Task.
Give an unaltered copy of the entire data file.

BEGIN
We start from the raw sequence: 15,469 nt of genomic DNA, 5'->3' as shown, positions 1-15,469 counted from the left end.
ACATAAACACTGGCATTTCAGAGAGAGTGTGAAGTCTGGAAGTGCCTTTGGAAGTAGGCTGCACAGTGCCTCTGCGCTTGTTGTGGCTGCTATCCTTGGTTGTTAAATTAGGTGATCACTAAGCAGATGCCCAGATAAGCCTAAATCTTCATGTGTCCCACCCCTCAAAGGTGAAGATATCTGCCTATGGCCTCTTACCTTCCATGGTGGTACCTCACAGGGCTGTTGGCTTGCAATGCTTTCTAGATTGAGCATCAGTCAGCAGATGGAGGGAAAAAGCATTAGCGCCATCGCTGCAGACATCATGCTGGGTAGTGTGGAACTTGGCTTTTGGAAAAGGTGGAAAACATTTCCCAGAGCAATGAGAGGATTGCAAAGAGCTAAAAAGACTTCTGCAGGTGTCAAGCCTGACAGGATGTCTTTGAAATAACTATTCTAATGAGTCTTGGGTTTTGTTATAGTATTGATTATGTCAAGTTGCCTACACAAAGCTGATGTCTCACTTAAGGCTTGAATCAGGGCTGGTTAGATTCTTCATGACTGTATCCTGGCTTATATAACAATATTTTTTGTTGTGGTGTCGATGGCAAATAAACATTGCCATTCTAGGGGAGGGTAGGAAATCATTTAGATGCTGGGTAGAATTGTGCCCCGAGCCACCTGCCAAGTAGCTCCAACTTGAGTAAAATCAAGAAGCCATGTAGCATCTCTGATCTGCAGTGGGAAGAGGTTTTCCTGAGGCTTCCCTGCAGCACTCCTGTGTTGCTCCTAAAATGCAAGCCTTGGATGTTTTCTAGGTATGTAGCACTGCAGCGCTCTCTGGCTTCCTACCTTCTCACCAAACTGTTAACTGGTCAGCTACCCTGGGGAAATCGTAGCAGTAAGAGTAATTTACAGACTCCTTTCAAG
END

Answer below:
We start from the raw sequence: 15,469 nt of genomic DNA, 5'->3' as shown, positions 1-15,469 counted from the left end.
ACATAAACACTGGCATTTCAGAGAGAGTGTGAAGTCTGGAAGTGCCTTTGGAAGTAGGCTGCACAGTGCCTCTGCGCTTGTTGTGGCTGCTATCCTTGGTTGTTAAATTAGGTGATCACTAAGCAGATGCCCAGATAAGCCTAAATCTTCATGTGTCCCACCCCTCAAAGGTGAAGATATCTGCCTATGGCCTCTTACCTTCCATGGTGGTACCTCACAGGGCTGTTGGCTTGCAATGCTTTCTAGATTGAGCATCAGTCAGCAGATGGAGGGAAAAAGCATTAGCGCCATCGCTGCAGACATCATGCTGGGTAGTGTGGAACTTGGCTTTTGGAAAAGGTGGAAAACATTTCCCAGAGCAATGAGAGGATTGCAAAGAGCTAAAAAGACTTCTGCAGGTGTCAAGCCTGACAGGATGTCTTTGAAATAACTATTCTAATGAGTCTTGGGTTTTGTTATAGTATTGATTATGTCAAGTTGCCTACACAAAGCTGATGTCTCACTTAAGGCTTGAATCAGGGCTGGTTAGATTCTTCATGACTGTATCCTGGCTTATATAACAATATTTTTTGTTGTGGTGTCGATGGCAAATAAACATTGCCATTCTAGGGGAGGGTAGGAAATCATTTAGATGCTGGGTAGAATTGTGCCCCGAGCCACCTGCCAAGTAGCTCCAACTTGAGTAAAATCAAGAAGCCATGTAGCATCTCTGATCTGCAGTGGGAAGAGGTTTTCCTGAGGCTTCCCTGCAGCACTCCTGTGTTGCTCCTAAAATGCAAGCCTTGGATGTTTTCTAGGTATGTAGCACTGCAGCGCTCTCTGGCTTCCTACCTTCTCACCAAACTGTTAACTGGTCAGCTACCCTGGGGAAATCGTAGCAGTAAGAGTAATTTACAGACTCCTTTCAAG